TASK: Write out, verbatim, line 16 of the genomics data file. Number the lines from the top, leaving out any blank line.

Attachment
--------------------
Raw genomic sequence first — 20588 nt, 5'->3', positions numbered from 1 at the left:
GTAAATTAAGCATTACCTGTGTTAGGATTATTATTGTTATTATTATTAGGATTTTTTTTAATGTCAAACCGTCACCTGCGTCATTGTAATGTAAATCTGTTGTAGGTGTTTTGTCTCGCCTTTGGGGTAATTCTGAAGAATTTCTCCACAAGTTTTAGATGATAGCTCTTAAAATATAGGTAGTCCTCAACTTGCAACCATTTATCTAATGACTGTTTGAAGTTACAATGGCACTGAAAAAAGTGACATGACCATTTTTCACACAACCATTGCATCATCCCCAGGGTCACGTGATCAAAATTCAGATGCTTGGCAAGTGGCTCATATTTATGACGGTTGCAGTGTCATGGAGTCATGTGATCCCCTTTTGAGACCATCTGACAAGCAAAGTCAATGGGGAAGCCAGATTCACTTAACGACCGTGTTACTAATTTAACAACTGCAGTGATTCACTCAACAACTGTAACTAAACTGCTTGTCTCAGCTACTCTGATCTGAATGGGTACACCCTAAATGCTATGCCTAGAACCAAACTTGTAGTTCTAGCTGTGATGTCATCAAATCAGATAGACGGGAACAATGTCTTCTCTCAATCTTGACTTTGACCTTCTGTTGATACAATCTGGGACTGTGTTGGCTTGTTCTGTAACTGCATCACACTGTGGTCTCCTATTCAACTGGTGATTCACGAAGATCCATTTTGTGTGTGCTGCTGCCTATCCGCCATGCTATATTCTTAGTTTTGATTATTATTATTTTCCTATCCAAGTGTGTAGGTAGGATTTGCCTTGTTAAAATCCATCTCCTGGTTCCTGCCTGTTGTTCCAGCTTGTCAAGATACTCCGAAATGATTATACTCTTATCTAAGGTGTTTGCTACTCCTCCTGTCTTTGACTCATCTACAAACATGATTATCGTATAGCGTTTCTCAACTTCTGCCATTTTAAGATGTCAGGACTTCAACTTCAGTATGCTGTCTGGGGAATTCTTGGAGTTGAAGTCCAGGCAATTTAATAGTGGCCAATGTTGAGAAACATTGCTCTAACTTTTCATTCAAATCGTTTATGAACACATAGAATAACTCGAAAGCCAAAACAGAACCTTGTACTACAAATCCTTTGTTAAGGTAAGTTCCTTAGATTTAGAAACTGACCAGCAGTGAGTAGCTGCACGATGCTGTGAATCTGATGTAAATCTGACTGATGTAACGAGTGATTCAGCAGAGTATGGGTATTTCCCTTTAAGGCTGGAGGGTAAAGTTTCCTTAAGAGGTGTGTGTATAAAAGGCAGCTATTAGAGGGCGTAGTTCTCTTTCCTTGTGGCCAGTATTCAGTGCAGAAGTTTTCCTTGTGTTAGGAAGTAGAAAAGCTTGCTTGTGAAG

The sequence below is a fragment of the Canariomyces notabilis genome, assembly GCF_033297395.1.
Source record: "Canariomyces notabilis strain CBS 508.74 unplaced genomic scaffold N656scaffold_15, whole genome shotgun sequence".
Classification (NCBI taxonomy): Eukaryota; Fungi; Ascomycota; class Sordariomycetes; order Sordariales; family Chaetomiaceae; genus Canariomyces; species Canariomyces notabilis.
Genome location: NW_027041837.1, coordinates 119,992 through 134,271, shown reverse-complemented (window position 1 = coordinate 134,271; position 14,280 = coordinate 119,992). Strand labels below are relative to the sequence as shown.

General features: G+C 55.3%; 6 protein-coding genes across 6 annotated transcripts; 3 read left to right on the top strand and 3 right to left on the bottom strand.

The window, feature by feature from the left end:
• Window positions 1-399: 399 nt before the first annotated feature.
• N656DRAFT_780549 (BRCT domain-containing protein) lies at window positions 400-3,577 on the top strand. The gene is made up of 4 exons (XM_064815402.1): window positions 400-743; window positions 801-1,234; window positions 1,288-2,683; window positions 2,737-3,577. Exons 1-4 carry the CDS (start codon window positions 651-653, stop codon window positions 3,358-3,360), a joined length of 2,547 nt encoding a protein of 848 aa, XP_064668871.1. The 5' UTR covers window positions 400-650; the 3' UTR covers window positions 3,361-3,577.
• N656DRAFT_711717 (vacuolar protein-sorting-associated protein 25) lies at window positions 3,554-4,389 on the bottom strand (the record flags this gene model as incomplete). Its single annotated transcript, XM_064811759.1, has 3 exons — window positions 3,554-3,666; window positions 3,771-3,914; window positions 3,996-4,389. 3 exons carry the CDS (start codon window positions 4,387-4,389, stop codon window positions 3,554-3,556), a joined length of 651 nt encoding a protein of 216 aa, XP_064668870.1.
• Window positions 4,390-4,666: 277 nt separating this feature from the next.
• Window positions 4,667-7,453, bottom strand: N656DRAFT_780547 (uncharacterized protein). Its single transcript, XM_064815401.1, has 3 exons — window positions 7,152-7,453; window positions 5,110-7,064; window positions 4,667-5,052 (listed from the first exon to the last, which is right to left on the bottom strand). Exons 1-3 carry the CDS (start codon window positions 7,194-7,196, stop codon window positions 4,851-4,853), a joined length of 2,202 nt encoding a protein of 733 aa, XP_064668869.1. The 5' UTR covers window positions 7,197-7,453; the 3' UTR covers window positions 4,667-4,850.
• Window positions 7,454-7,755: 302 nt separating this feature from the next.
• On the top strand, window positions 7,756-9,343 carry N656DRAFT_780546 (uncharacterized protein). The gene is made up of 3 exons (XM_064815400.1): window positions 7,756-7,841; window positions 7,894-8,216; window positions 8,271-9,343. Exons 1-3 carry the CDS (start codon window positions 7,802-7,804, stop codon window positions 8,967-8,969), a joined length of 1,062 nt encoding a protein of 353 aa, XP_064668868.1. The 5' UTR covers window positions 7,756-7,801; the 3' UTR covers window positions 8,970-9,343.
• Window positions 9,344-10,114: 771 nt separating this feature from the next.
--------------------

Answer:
• Window positions 9,344-10,114: 771 nt separating this feature from the next.